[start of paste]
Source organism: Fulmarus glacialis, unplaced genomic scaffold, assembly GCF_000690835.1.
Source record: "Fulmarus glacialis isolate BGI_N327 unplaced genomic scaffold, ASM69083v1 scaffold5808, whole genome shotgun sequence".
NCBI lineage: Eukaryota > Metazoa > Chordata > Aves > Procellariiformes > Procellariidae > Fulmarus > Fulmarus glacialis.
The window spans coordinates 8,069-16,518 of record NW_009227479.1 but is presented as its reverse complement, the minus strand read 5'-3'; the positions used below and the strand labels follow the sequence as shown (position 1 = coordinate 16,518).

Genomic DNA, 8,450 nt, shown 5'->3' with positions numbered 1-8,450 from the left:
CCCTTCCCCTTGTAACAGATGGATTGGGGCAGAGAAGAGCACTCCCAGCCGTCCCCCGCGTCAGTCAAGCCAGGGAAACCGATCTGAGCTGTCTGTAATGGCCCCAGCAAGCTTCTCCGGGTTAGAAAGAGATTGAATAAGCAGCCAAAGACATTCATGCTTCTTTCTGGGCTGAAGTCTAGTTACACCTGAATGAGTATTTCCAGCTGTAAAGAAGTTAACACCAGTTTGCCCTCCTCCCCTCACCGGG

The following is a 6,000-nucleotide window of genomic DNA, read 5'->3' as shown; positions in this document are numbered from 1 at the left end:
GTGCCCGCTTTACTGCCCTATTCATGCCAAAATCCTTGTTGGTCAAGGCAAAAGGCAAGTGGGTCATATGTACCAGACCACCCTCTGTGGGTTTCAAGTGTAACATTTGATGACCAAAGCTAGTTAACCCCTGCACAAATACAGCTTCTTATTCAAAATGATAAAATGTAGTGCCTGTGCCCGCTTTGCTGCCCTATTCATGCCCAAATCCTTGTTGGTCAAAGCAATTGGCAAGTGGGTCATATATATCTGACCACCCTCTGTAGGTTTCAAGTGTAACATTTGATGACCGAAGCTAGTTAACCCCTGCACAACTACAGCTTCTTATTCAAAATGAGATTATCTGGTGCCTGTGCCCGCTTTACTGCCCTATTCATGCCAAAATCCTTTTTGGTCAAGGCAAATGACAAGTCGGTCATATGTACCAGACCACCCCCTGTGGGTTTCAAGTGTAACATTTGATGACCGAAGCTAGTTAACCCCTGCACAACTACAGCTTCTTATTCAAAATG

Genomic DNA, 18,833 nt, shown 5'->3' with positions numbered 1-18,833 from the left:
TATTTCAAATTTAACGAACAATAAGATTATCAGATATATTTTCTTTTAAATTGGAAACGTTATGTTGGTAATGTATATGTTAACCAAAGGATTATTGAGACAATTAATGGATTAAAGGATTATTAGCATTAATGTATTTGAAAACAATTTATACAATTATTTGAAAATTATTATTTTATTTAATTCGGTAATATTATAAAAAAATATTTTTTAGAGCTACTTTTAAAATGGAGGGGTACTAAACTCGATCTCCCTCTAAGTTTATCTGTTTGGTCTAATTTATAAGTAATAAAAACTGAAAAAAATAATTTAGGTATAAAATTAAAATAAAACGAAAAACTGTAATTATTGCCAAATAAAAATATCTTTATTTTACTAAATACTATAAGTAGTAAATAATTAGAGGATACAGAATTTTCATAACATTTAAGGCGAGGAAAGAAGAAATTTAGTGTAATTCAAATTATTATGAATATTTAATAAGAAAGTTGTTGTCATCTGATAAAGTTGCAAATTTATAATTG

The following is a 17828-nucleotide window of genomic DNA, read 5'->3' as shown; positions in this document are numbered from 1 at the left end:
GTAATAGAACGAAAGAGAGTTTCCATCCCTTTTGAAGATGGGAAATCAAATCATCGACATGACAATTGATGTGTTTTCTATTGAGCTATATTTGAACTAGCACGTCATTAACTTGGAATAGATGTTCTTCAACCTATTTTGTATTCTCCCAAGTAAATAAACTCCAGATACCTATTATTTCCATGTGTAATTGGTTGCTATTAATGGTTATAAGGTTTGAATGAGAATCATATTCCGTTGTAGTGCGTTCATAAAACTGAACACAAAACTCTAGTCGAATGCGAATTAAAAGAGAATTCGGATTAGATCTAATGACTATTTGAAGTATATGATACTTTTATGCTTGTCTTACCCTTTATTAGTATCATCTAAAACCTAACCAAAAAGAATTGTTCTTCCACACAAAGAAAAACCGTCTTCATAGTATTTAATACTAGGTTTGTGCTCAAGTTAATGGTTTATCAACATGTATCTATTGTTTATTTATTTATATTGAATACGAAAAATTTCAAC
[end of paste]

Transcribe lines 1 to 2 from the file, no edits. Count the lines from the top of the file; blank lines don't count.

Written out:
Source organism: Fulmarus glacialis, unplaced genomic scaffold, assembly GCF_000690835.1.
Source record: "Fulmarus glacialis isolate BGI_N327 unplaced genomic scaffold, ASM69083v1 scaffold5808, whole genome shotgun sequence".